LOS ANGELES - The guy from Spanish television got right to the point.
"They say Pau Gasol is soft. Is Pau Gasol soft?"
P.J. Brown, ever the diplomat, looked his inquisitor in the eye and replied, "Pau Gasol soft? My back's not saying that right now."
Hearing what he wanted to hear, the Spanish TV guy went off in search of his next interview subject.
It was just another fun moment in the NBA afterlife of Collier Brown Jr., the man known in the NBA community as "P.J." This Finals experience is an unexpected extra chapter tacked on to the end of a professional career that began with a year in Greece (the Nets not being willing to give him a guaranteed contract as the 29th overall pick of the 1992 draft) and carried him through distinguished stays with New Jersey, Miami, Charlotte/New Orleans/Oklahoma City, and, finally, Chicago, where he assumed he had concluded his NBA work with a heroic 20-point performance in a losing effort against Detroit.
The 2006-07 season concluded, P.J. Brown went back home to New Orleans. There was a slight possibility he would be willing to answer someone's call, but it wasn't going to be just anybody. He was going to need a very good reason to extricate himself from the comfortable life he had going in the Crescent City.
"I was just being Daddy," he explains. "Taking my kids to school, going to their activities. I felt there was a slight chance I might come back, but only slight."
And then came the famous Canal Street encounter with Paul Pierce during NBA All-Star Weekend in New Orleans. If and when the Celtics nail down championship No. 17, one of the fascinating tidbits to tumble out of this semifictional season will be the tale of how the Celtics All-Stars lobbied the veteran Yoda to become their front-court insurance policy.
Brown was intrigued and flattered. He was well aware of what was going on in Boston. He'd caught them on TV a few times, and he'd been impressed. He told them he'd think about it.
"I just needed to make sure my heart and mind were in the right place," Brown says. And then, of course, there was the matter of his family.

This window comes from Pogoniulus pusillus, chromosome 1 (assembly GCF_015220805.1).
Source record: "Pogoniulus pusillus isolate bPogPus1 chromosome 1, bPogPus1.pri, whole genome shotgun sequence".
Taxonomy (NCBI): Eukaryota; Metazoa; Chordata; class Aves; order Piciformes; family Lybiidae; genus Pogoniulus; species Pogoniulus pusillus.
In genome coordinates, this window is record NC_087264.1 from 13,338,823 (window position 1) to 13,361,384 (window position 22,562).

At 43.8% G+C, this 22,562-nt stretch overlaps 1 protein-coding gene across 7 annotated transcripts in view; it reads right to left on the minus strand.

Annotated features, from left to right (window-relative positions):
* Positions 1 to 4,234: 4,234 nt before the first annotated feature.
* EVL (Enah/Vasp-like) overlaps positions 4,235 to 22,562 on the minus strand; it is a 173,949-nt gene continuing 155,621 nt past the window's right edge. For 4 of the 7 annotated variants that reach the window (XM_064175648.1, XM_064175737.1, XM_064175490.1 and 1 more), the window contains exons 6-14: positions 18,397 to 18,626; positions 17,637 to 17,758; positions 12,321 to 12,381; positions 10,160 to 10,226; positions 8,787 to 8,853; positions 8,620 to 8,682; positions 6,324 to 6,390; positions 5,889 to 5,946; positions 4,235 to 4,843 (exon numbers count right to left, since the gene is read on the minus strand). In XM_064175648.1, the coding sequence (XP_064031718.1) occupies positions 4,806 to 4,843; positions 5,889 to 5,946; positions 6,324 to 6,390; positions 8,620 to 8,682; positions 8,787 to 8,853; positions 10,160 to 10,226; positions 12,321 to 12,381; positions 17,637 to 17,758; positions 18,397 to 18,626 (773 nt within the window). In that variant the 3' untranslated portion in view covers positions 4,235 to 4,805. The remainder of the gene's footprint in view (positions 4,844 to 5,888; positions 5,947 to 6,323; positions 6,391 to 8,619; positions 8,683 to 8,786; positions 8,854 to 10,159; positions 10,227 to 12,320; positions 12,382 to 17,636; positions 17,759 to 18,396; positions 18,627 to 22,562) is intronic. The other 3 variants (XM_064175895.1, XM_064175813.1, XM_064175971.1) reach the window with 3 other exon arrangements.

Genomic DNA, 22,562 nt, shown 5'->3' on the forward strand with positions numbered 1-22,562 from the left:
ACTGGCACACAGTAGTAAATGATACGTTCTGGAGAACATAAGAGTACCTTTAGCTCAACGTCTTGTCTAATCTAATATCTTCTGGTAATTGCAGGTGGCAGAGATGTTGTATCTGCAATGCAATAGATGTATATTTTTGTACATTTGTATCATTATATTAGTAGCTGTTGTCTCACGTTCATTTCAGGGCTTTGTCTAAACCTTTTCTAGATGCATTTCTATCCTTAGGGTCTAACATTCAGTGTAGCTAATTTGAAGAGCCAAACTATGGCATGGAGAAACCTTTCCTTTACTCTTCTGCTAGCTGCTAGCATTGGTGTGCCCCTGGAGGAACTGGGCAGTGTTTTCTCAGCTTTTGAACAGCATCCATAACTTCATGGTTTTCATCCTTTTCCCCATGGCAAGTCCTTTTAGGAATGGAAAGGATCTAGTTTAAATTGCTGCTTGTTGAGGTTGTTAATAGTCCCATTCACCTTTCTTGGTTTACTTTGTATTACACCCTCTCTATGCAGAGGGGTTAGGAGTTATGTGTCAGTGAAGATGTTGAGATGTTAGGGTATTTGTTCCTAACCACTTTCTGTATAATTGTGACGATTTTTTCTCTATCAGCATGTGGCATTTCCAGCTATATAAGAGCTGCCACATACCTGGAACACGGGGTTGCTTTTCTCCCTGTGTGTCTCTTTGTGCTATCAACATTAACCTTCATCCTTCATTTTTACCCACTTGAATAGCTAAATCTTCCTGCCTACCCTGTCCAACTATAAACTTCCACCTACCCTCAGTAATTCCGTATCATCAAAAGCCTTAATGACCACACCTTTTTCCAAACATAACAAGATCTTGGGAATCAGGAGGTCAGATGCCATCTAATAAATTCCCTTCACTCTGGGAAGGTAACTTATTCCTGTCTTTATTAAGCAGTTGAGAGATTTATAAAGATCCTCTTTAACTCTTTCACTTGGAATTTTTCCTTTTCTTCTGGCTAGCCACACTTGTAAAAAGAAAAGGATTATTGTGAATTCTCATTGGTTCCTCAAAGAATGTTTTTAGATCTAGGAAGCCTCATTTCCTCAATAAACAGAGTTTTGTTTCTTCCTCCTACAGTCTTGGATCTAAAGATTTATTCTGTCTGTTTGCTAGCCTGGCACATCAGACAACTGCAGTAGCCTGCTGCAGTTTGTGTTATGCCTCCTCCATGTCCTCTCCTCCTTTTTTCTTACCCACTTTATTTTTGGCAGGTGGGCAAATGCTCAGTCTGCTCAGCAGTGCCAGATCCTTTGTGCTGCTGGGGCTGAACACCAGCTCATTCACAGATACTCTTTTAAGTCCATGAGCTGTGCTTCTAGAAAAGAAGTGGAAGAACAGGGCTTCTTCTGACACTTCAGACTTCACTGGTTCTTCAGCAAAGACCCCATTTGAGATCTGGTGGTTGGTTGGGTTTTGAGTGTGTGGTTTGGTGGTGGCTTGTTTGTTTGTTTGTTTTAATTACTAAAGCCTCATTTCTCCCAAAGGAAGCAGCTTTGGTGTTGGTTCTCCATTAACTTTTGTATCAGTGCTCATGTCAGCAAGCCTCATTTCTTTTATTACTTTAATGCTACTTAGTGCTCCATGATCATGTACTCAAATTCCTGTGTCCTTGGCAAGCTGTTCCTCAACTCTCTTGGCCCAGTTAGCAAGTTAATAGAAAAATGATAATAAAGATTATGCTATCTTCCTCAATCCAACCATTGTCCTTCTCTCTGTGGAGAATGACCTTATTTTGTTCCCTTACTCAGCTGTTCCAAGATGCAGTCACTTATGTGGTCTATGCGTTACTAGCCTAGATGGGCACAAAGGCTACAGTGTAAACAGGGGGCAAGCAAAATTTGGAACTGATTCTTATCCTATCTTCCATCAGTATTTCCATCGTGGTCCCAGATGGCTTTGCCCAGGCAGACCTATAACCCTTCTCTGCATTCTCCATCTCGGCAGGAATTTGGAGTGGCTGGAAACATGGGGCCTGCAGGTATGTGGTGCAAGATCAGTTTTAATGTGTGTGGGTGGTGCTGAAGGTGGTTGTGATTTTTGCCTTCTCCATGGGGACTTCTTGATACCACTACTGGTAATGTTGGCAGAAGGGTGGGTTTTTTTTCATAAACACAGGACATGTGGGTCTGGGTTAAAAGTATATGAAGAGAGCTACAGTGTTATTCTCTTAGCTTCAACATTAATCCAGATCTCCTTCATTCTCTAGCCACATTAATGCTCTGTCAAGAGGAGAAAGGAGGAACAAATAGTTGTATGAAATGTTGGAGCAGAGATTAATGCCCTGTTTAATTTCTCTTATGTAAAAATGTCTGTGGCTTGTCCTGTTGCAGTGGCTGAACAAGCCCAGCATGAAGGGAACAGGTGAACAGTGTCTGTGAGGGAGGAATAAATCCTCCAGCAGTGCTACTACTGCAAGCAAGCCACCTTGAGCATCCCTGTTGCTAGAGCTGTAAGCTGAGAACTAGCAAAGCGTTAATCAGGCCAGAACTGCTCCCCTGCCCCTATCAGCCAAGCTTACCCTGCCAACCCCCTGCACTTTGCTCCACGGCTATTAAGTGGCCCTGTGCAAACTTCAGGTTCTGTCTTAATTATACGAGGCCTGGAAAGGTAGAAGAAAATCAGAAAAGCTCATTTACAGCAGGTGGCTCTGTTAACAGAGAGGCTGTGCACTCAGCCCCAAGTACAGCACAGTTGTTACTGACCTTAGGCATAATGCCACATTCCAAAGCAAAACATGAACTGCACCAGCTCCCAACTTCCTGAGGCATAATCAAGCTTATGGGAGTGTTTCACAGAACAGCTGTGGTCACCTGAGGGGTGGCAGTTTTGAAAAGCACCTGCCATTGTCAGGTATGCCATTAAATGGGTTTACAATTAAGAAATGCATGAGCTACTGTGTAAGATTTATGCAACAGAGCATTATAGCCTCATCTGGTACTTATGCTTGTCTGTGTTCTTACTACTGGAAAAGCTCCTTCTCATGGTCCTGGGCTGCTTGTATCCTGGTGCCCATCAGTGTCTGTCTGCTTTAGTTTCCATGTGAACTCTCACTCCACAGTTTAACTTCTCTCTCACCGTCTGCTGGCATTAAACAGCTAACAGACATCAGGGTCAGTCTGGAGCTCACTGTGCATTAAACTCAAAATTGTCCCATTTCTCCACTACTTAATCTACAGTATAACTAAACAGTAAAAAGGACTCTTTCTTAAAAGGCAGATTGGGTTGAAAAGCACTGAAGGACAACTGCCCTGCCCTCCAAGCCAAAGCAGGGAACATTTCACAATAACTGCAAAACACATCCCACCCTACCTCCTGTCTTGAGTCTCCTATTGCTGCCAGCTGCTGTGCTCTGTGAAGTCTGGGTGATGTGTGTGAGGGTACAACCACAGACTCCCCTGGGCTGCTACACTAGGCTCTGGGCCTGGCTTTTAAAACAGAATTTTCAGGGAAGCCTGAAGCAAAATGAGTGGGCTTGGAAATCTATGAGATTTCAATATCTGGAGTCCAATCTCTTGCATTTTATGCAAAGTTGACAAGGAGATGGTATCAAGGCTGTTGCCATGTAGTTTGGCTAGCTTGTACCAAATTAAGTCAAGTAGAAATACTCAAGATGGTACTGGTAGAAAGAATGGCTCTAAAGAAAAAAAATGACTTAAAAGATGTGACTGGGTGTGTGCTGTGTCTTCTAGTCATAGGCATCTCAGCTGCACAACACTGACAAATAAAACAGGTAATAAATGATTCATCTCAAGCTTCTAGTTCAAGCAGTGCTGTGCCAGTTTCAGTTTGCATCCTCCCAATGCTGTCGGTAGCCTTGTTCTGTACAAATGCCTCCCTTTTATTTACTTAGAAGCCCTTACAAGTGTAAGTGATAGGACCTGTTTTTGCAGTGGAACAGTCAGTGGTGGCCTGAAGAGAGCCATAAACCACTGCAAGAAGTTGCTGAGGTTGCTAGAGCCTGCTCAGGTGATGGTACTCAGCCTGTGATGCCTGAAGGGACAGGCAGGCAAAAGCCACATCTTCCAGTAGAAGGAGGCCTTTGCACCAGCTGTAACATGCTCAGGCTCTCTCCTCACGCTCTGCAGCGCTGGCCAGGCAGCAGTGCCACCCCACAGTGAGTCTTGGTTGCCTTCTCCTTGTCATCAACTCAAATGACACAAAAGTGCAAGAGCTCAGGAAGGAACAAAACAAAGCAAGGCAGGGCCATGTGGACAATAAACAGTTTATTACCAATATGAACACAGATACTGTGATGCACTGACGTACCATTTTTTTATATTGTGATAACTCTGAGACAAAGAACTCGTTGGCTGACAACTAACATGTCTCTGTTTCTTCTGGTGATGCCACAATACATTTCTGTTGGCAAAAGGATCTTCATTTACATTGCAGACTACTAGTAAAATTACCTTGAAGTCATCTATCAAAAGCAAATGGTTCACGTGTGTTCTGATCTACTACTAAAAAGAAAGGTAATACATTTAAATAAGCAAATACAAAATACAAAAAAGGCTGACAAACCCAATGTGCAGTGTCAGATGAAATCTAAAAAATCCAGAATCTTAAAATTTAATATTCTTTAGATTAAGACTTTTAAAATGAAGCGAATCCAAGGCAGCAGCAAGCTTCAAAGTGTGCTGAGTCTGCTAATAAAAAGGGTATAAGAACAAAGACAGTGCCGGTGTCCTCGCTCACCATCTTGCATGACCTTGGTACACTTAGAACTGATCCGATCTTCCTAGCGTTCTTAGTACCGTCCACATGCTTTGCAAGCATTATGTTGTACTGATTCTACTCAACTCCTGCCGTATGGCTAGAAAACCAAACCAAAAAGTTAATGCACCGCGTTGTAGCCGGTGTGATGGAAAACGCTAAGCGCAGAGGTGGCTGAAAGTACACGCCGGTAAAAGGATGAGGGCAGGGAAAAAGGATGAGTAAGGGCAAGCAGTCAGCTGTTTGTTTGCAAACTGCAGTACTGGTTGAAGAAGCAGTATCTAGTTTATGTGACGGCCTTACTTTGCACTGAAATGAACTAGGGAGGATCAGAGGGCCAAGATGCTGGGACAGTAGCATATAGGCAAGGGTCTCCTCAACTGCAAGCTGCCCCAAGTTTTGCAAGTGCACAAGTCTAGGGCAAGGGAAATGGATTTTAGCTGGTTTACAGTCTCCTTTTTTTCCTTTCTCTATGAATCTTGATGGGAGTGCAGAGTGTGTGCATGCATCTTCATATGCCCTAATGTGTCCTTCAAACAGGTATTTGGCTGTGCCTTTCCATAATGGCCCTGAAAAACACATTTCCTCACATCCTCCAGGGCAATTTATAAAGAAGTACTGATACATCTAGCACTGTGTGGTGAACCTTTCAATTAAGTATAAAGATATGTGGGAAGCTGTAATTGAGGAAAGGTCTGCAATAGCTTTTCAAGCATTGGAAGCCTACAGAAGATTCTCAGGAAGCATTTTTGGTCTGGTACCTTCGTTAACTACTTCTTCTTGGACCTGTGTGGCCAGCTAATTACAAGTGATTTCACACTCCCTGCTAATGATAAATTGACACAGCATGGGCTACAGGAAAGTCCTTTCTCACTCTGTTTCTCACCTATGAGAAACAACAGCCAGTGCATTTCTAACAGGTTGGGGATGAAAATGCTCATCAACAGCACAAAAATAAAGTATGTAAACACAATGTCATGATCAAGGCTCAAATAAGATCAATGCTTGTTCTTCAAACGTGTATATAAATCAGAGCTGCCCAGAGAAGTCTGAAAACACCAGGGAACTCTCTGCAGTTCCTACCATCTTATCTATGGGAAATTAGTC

P.J. is husband to Dee and father to daughters Whitney, 17; Brianna, 13; and Kalani, 11; and son Javani, 6. They liked having Daddy around.
"They're a big reason why I'm here," he says. "They gave me the A-OK. I tossed and turned with this thing for about a week. In the end, everybody had a vote. We took a vote and it came out five to zero."
The 6-foot-11-inch Brown isn't doing anything spectacular for the Celtics. But, then again, he never did anything spectacular for the Nets, Heat, Hornets, or Bulls, either. P.J.'s game is all about quiet efficiency. It's about doing the inside dirty work in an unobtrusive manner.
The P.J. Brown package also includes mentoring, something he throws in for no extra charge.
Coach Doc Rivers knew exactly what he was getting. "He said to me, 'Come here and be a leader,' " Brown recalls. " 'Just be P.J. Brown. Be the guy you've been for 15 years.' "
The comeback was work. Brown jumped aboard the fast-moving train known as the Celtics Feb. 27. He made his debut in Game 60 March 7 against, ironically, the Bulls.
"It took me three or four weeks to get game-ready," he says. "The first couple of weeks were very tough. I hadn't competed since May of '07. It took me a little while to get back in balance with the mind and body. I did extra work with the strength coach. Lots of time on the treadmill."
He wasn't concerned about his offense. "The big thing was being able to get up and down the floor," he says. "I needed to be able to change ends. I wasn't worried about offense. Offense has always been secondary to me, anyway."
But he has stuck in some offense for this team, including a jumper that happened to be the biggest basket in Game 7 of the Cavaliers series. Otherwise, it's the usual diet of layups, putbacks, and dunks, most notably the authoritative flush over Kobe Bryant that capped the dramatic 21-3 run in Game 4 of this series against the Lakers.
"That was awesome," he says with a grin. "That was the 1998 edition of P.J. Brown. That's all everybody's talking about back home."
It did not take long for Rivers to start relying on Brown as his primary backup to both Kendrick Perkins and Kevin Garnett. As enamored as everyone is of young bigs Leon Powe and Glen Davis, it was evident the coach was going to favor the guy with the 15 years of experience, particularly at the defensive end, where Brown has fit seamlessly into Tom Thibodeau's complex schemes.
Among his other assets, Brown makes his free throws. He has shot as high as 86 percent for a season, so there are no worries about having him out there in crunch time. It's all part of his consummate professionalism.
Is he enjoying all this? Here's one of the most respected players in the league during the last 15 years, getting to play in the Finals for the first time after starting out the year watching ESPN and TNT, like everybody else. Now, really. What do you think?
"To be in the NBA Finals, to be a part of this team and to be a contributor is beyond my wildest dreams," he says. "It's been great from the start. The fans in Boston gave me a standing ovation when I walked out on the floor in that first game against Chicago, and that really made me feel accepted."
He really likes what he sees when he looks at the three stars. "They have an enormous respect level," Brown says. "They really respect each other, and that's what makes it work the way it does. They're very unselfish. And this is one of the mentally toughest teams I've ever seen."
P.J. Brown really didn't have to tell anyone how much he was enjoying all this. Anyone who brings his video camera to record the scene at an interview session during the Finals is proud and happy to be there. There is no better Celtics feel-good story than the saga of P.J. Brown.